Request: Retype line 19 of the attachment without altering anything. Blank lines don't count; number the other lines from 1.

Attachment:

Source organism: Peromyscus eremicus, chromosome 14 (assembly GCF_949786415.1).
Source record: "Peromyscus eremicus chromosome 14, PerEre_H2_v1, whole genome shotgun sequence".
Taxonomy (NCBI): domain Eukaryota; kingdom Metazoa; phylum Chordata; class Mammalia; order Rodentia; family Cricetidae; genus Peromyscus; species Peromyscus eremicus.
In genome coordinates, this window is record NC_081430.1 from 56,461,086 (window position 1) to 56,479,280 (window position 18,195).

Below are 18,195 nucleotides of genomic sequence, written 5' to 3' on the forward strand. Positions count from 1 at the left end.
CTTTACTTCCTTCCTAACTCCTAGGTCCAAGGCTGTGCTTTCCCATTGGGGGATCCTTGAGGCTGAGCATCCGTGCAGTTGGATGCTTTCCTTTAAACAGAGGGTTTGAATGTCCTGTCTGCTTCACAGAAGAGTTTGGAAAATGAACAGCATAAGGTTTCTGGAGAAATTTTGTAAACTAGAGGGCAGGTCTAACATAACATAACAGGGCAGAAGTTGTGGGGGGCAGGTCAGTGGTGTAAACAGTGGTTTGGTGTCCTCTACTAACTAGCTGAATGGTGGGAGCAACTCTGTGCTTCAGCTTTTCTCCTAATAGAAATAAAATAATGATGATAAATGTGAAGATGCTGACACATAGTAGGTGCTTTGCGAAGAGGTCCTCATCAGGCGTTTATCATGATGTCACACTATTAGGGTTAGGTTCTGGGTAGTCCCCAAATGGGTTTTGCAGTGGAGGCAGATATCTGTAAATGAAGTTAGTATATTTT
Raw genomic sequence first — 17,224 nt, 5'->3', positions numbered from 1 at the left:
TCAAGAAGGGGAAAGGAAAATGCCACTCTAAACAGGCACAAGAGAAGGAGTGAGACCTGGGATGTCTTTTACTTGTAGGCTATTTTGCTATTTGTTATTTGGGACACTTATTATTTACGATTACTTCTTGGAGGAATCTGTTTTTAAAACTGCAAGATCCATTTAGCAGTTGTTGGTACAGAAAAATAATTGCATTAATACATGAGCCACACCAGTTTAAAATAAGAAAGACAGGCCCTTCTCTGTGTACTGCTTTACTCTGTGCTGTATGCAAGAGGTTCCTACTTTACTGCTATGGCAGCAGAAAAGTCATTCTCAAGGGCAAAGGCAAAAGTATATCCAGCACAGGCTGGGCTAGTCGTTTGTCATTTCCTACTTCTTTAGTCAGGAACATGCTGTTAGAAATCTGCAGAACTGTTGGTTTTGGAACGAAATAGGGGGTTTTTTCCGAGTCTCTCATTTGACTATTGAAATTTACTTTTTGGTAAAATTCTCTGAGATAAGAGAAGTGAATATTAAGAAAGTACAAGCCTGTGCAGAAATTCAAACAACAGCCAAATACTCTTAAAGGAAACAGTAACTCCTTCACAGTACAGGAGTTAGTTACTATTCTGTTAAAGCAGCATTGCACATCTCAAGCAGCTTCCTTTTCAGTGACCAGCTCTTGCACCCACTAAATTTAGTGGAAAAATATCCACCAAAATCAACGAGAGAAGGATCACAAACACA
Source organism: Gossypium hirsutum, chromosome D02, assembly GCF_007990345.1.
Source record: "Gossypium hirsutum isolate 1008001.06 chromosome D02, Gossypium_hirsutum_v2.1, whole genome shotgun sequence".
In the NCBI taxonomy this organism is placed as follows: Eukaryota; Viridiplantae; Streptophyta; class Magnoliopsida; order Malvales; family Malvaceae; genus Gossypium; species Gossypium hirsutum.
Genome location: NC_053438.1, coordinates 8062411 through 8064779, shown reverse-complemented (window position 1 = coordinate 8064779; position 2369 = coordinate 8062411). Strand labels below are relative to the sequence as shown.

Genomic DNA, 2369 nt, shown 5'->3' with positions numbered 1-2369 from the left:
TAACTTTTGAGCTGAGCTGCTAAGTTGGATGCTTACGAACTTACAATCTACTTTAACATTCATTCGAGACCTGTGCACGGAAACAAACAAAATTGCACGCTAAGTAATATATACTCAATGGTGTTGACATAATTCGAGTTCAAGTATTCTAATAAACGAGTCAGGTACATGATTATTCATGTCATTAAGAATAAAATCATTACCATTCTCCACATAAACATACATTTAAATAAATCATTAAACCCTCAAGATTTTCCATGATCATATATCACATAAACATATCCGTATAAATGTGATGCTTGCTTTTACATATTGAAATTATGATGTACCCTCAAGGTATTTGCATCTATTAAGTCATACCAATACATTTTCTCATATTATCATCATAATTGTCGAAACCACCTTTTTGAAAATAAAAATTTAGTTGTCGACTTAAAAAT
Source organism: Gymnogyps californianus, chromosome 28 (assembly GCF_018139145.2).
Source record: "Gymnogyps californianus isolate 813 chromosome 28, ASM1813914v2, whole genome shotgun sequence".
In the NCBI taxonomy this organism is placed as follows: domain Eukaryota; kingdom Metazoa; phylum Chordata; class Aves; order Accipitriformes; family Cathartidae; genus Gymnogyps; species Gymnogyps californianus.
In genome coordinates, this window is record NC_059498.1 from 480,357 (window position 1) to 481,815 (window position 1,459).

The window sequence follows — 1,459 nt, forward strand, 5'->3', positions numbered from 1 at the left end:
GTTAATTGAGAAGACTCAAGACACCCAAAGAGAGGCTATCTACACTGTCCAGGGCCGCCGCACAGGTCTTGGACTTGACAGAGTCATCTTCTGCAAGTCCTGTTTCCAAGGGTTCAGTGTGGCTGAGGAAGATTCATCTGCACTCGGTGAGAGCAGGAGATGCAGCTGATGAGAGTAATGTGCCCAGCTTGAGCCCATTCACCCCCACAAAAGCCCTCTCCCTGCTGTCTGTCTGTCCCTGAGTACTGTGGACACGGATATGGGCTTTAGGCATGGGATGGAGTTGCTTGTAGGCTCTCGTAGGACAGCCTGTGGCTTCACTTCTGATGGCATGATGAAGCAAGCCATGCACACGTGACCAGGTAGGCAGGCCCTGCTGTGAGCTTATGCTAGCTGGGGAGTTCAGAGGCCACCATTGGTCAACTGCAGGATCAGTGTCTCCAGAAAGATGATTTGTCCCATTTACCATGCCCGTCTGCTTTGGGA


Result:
The window sequence follows — 1,459 nt, forward strand, 5'->3', positions numbered from 1 at the left end: